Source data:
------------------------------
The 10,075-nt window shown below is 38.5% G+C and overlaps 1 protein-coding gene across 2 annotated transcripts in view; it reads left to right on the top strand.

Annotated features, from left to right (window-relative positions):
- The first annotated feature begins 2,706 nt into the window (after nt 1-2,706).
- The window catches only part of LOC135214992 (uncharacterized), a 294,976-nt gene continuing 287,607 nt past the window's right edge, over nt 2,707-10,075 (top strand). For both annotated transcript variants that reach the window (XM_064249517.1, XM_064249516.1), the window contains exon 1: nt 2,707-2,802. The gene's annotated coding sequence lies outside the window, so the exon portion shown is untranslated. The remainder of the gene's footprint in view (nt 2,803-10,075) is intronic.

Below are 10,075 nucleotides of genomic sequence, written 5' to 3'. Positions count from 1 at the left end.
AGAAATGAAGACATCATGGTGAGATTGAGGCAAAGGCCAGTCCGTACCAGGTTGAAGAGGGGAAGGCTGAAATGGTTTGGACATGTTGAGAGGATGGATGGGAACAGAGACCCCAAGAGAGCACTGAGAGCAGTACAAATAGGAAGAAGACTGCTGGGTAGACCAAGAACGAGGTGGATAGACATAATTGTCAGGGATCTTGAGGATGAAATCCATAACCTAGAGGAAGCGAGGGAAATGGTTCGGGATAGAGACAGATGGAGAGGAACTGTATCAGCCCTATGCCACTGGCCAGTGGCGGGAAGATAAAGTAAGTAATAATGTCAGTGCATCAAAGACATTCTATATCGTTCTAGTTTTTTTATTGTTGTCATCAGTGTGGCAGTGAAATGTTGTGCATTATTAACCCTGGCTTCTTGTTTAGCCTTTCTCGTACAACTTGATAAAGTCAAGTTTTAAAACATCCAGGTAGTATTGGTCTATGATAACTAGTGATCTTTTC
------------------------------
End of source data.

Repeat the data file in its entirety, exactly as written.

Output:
The 10,075-nt window shown below is 38.5% G+C and overlaps 1 protein-coding gene across 2 annotated transcripts in view; it reads left to right on the top strand.

Annotated features, from left to right (window-relative positions):
- The first annotated feature begins 2,706 nt into the window (after nt 1-2,706).
- The window catches only part of LOC135214992 (uncharacterized), a 294,976-nt gene continuing 287,607 nt past the window's right edge, over nt 2,707-10,075 (top strand). For both annotated transcript variants that reach the window (XM_064249517.1, XM_064249516.1), the window contains exon 1: nt 2,707-2,802. The gene's annotated coding sequence lies outside the window, so the exon portion shown is untranslated. The remainder of the gene's footprint in view (nt 2,803-10,075) is intronic.

Below are 10,075 nucleotides of genomic sequence, written 5' to 3'. Positions count from 1 at the left end.
AGAAATGAAGACATCATGGTGAGATTGAGGCAAAGGCCAGTCCGTACCAGGTTGAAGAGGGGAAGGCTGAAATGGTTTGGACATGTTGAGAGGATGGATGGGAACAGAGACCCCAAGAGAGCACTGAGAGCAGTACAAATAGGAAGAAGACTGCTGGGTAGACCAAGAACGAGGTGGATAGACATAATTGTCAGGGATCTTGAGGATGAAATCCATAACCTAGAGGAAGCGAGGGAAATGGTTCGGGATAGAGACAGATGGAGAGGAACTGTATCAGCCCTATGCCACTGGCCAGTGGCGGGAAGATAAAGTAAGTAATAATGTCAGTGCATCAAAGACATTCTATATCGTTCTAGTTTTTTTATTGTTGTCATCAGTGTGGCAGTGAAATGTTGTGCATTATTAACCCTGGCTTCTTGTTTAGCCTTTCTCGTACAACTTGATAAAGTCAAGTTTTAAAACATCCAGGTAGTATTGGTCTATGATAACTAGTGATCTTTTC